Mixing Booze With Energy Drinks Triples Risk of Getting Drunk
By Bill Hendrick
WebMD Health News
Reviewed By Louise Chang, MD
Feb. 12, 2010 -- College-age drinkers who swill alcoholic energy-drink cocktails are three times more likely than alcohol-only drinkers to leave a bar drunk.
What's more, those imbibing energy cocktails are four times more likely to attempt drunken driving, find University of Florida researchers Dennis Thombs, PhD, and colleagues.
"Combining energy drinks and alcohol can trick the brain, making people think they're sober -- or sober enough -- when they're not," Thombs tells WebMD.
As many as 28% of college drinkers drink alcohol mixed with energy drinks in a typical month, Thombs and colleagues note.
Between 10 p.m. and 3 a.m., Thombs' team interviewed 800 patrons leaving bars in a college partying area. They asked about their drinking and about whether they intended to drive. Then they checked their breath alcohol concentration levels.
The results are sobering.
- 6.5% had drunk alcohol-energy drink combos.
- 6.6% had drunk energy drinks and alcohol, but not mixed together.
- 86% had drunk alcohol only.
- The average breath alcohol reading for those who drank energy cocktails was 0.109, higher than the legal driving limit of 0.08. The average breath alcohol concentration for those who had alcohol only was 0.081.
- Those who combined alcohol and energy drinks drank for longer periods of time.
- Patrons drinking energy cocktails left bars later than those who drank alcohol only.
"Often, students drink energy drinks because they are tired and don't start until late and want to have enough energy," Thombs tells WebMD. "They drink these before they go out. Then there's a group that combines alcohol and energy drinks; the most common is Red Bull and vodka."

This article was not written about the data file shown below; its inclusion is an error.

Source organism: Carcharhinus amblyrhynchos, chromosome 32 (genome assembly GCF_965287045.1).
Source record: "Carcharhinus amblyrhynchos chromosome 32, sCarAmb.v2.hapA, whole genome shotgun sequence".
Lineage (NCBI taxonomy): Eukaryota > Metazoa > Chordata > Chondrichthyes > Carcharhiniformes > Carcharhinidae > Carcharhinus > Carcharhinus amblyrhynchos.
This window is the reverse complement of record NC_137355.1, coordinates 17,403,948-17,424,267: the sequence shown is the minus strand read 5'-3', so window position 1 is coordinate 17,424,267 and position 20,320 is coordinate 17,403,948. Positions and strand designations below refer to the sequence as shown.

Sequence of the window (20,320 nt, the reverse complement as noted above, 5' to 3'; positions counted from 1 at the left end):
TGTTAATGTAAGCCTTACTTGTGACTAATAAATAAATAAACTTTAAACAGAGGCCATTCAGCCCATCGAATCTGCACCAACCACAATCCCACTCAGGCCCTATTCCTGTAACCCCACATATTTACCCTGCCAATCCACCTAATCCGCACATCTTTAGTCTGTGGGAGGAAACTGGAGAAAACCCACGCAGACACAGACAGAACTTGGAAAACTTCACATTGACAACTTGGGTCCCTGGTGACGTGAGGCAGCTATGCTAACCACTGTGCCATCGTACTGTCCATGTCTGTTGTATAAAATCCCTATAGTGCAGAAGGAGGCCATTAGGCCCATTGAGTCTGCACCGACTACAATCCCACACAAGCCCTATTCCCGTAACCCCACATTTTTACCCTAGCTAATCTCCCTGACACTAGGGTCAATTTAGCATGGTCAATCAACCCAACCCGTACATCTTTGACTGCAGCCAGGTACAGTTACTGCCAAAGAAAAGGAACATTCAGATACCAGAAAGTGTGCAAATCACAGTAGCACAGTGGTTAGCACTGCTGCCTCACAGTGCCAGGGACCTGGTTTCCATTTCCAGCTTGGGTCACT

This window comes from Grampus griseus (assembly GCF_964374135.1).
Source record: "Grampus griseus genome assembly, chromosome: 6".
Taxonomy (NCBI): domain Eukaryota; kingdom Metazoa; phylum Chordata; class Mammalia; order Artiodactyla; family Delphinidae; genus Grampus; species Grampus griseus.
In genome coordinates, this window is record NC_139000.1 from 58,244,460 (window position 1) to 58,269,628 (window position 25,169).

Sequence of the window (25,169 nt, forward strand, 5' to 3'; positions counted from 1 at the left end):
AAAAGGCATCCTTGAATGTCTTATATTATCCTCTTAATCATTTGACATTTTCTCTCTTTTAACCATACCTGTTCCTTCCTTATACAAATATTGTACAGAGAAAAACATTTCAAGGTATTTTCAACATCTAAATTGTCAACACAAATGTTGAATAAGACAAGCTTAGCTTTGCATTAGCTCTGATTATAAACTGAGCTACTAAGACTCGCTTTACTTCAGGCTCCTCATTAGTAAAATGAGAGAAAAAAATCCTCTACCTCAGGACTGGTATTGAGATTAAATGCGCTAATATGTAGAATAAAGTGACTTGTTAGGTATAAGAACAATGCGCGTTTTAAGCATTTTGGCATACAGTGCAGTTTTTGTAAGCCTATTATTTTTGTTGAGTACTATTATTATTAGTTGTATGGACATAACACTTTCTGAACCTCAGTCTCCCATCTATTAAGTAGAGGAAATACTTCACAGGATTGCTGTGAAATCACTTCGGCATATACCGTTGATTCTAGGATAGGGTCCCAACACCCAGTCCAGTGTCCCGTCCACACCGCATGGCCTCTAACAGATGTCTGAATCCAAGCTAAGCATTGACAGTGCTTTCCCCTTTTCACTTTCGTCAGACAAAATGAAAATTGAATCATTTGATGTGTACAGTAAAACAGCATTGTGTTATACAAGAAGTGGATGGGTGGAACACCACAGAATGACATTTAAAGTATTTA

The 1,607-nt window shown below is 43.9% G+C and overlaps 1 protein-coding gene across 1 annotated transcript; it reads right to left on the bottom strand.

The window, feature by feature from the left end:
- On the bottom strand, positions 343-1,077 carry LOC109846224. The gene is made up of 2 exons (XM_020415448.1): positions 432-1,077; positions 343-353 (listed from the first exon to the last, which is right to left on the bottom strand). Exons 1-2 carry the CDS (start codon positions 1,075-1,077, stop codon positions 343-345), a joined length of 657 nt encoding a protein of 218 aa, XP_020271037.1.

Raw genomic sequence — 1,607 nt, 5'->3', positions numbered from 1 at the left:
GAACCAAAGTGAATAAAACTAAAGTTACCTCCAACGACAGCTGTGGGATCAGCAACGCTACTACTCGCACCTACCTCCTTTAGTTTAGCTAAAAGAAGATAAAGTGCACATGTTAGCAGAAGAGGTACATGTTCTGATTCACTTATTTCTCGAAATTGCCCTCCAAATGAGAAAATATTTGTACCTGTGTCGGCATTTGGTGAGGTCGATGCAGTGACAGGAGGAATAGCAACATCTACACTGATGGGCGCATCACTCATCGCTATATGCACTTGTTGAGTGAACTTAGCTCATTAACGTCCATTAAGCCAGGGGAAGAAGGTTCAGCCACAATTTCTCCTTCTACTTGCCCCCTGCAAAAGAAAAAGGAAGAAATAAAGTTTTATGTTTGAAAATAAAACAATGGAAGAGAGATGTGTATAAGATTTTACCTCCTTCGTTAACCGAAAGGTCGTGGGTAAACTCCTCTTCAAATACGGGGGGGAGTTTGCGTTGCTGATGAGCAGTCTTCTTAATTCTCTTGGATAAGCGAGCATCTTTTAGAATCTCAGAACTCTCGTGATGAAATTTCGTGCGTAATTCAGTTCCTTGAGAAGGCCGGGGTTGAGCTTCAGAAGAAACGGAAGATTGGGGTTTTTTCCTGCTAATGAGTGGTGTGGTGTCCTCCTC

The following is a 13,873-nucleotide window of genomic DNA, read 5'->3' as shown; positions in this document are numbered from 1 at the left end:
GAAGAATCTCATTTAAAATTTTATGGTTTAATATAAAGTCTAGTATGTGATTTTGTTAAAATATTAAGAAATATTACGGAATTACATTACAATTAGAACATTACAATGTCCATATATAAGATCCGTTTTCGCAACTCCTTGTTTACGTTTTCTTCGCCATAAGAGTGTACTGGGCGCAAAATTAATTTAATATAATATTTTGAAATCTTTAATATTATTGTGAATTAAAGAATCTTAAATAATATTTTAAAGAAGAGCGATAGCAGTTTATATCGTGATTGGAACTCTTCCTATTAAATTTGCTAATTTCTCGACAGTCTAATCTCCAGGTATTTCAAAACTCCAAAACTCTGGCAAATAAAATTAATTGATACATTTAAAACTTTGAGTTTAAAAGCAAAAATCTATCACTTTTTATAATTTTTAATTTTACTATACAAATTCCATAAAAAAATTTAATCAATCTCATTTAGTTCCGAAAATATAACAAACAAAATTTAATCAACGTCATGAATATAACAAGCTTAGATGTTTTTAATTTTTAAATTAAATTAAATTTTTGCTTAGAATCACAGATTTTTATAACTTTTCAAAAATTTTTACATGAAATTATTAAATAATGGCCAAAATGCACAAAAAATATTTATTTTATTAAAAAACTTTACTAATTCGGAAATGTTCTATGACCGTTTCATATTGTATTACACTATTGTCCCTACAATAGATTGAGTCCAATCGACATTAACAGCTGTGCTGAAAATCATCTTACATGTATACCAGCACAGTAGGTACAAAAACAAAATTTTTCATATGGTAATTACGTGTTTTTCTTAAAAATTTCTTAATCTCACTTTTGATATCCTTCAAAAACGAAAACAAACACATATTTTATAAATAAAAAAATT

The phenomenon is so common, he tells WebMD, that researchers have coined an acronym for it: AMED, for alcohol-mixed-with-energy-drinks.
Study researcher Bruce Goldberger, PhD, director of toxicology at the University of Florida, says consumers of energy drinks may drink more and misjudge their capabilities because caffeine reduces drowsiness felt by more intoxicated people.
This condition is often described as "wide awake and drunk," Goldberger says in a news release.
People often think the stimulant effect of caffeine counteracts the depressant effect of alcohol, but that's not true. Stimulants actually aggravate intoxication.
The study notes that the market for high-caffeine-content energy drinks has grown exponentially since the introduction of Red Bull in 1997. Many such energy drinks are now on the market.
The study appears in the April issue of the journal Addictive Behaviors.
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SOURCES: News release, University of Florida.
Thombs, D. Addictive Behaviors, 2010; vol 35: pp 325-330.
Dennis L. Thombs, PhD, department of behavioral science and community health, University of Florida.
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